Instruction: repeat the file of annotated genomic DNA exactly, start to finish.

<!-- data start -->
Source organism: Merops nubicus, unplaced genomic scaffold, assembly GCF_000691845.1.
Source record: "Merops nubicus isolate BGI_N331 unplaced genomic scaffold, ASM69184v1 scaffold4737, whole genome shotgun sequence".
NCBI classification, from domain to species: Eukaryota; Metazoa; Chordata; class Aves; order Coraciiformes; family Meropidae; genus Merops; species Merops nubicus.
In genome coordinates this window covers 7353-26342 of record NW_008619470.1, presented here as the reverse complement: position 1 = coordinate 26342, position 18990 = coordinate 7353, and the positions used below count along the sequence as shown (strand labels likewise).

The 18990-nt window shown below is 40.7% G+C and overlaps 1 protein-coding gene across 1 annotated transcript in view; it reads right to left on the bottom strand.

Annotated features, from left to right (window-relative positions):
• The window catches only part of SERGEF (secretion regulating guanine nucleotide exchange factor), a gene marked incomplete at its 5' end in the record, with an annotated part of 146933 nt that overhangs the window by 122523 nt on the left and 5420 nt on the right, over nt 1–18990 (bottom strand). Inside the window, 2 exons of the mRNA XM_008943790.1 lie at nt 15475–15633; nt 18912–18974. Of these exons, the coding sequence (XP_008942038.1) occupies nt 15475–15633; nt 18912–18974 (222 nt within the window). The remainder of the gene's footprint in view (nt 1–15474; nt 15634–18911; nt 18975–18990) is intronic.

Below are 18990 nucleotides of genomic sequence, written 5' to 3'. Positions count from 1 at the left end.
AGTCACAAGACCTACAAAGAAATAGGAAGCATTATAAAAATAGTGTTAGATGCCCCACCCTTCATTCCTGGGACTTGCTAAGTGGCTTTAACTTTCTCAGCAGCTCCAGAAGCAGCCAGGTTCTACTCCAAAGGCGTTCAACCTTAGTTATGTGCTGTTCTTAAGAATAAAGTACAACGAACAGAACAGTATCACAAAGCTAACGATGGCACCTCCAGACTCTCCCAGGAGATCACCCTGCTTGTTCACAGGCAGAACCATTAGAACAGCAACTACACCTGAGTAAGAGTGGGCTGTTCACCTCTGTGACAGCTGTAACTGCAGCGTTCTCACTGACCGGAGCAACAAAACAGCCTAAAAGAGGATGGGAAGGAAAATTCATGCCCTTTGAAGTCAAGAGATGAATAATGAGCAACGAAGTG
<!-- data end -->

Source organism: Merops nubicus, unplaced genomic scaffold, assembly GCF_000691845.1.
Source record: "Merops nubicus isolate BGI_N331 unplaced genomic scaffold, ASM69184v1 scaffold4737, whole genome shotgun sequence".
NCBI classification, from domain to species: Eukaryota; Metazoa; Chordata; class Aves; order Coraciiformes; family Meropidae; genus Merops; species Merops nubicus.
In genome coordinates this window covers 7353-26342 of record NW_008619470.1, presented here as the reverse complement: position 1 = coordinate 26342, position 18990 = coordinate 7353, and the positions used below count along the sequence as shown (strand labels likewise).

The 18990-nt window shown below is 40.7% G+C and overlaps 1 protein-coding gene across 1 annotated transcript in view; it reads right to left on the bottom strand.

Annotated features, from left to right (window-relative positions):
• The window catches only part of SERGEF (secretion regulating guanine nucleotide exchange factor), a gene marked incomplete at its 5' end in the record, with an annotated part of 146933 nt that overhangs the window by 122523 nt on the left and 5420 nt on the right, over nt 1–18990 (bottom strand). Inside the window, 2 exons of the mRNA XM_008943790.1 lie at nt 15475–15633; nt 18912–18974. Of these exons, the coding sequence (XP_008942038.1) occupies nt 15475–15633; nt 18912–18974 (222 nt within the window). The remainder of the gene's footprint in view (nt 1–15474; nt 15634–18911; nt 18975–18990) is intronic.

Below are 18990 nucleotides of genomic sequence, written 5' to 3'. Positions count from 1 at the left end.
AGTCACAAGACCTACAAAGAAATAGGAAGCATTATAAAAATAGTGTTAGATGCCCCACCCTTCATTCCTGGGACTTGCTAAGTGGCTTTAACTTTCTCAGCAGCTCCAGAAGCAGCCAGGTTCTACTCCAAAGGCGTTCAACCTTAGTTATGTGCTGTTCTTAAGAATAAAGTACAACGAACAGAACAGTATCACAAAGCTAACGATGGCACCTCCAGACTCTCCCAGGAGATCACCCTGCTTGTTCACAGGCAGAACCATTAGAACAGCAACTACACCTGAGTAAGAGTGGGCTGTTCACCTCTGTGACAGCTGTAACTGCAGCGTTCTCACTGACCGGAGCAACAAAACAGCCTAAAAGAGGATGGGAAGGAAAATTCATGCCCTTTGAAGTCAAGAGATGAATAATGAGCAACGAAGTG